Areas of Teaching

My teaching expertise is in the following areas:

  • Internet and Society
  • Social Networking Tools
  • Information and Communication Technologies (ICTs)
  • Computer-Mediated Communication
  • Technology and Society
  • Quantitative and Qualitative Research Methods


Teaching Philosophy

In my teaching, I embrace the philosophy of constructivism and I apply this philosophy to both classroom teaching and out-of-classroom interaction. According to constructivism, knowledge does not exist a priori, but develops in the context of social interaction. The implication in educational settings is that: (1) learners actively construct rather than passively absorb knowledge; (2) knowledge is not static but is constantly updated with experience; and (3) communication plays an important role in learning. Thus, for me social interaction is a pivotal part of the learning process, be it teacher-student or student-student interaction.

To promote social interaction, I try to foster an atmosphere of openness, exchange, and critical evaluation. For example, in the classroom setting, I encourage students to think critically about classroom material, ask questions, and express their views to each other. During discussions of theories and concepts, I try to convey to students that knowledge is gained through scientific inquiry and a willingness to ask and engage with questions. Theories and concepts are presented as tools that help structure knowledge, and that need to be studied, examined, and critically discussed. In my upper-year undergraduate seminars and graduate teachings, I encourage critical reflection of theory and research through such exercises as critical reviews and focused discussions of methods and findings. It is through these reflections that students learn to think independently, look at research questions from many perspectives, and broaden their understanding. Through critical reviews, essays, debates, class discussions, and one-on-one chats, I help students develop their own thinking on issues and to articulate and justify their opinions with fairness and concision. This kind of social engagement I believe elicits curiosity and a passion for research and life-long learning. I particularly encourage students to draw evidence from multiple disciplines, strategies of inquiry, and sources through the use of multidisciplinary approaches and methods.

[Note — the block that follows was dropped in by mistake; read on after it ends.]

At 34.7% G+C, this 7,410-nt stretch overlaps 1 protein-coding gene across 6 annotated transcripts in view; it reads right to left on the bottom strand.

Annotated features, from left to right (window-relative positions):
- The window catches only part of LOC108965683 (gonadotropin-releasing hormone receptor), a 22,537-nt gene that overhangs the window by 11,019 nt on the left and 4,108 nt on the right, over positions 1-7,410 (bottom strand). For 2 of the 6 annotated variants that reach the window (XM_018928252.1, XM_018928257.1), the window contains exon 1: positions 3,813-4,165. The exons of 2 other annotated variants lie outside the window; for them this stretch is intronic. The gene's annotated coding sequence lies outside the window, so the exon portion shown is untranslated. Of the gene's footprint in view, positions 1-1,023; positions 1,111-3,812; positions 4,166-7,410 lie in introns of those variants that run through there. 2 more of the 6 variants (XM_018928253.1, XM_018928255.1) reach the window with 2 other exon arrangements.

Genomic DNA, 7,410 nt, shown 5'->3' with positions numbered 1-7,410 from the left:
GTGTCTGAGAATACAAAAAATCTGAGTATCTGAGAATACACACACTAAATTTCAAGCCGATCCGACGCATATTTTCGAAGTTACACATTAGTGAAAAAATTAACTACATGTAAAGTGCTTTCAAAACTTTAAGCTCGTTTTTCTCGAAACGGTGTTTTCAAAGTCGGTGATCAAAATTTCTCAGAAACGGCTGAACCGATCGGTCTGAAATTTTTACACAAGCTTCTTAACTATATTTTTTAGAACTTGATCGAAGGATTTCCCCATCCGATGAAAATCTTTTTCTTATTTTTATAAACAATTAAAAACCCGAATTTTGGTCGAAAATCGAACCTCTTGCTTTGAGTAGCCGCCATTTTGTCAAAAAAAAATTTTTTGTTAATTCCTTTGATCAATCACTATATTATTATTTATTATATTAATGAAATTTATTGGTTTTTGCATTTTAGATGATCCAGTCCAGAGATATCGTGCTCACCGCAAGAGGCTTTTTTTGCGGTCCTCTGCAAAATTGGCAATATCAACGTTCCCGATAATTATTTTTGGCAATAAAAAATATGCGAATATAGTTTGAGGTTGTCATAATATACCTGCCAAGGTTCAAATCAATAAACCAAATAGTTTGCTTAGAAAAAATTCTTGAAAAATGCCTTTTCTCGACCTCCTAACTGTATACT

Outside of the classroom setting, I began offering virtual office hours via an instant messaging application in the winter term of 2006 in an attempt to reach out to students and continue discussions. Students found it useful to be able to ask questions or write comments via instant messaging. This provided them with an alternative mode of interaction when they did not have time to come in-person to obtain information about the course. Moreover, I have written up the results from my own teaching experiences for sharing with the larger academic community. In conclusion, I believe that my enthusiasm for teaching and for actively engaging students in the learning process, combined with my interest in new teaching methods, facilitate the learning experience and encourage students to share their diverse opinions and learn from each other.

Guest Lectures



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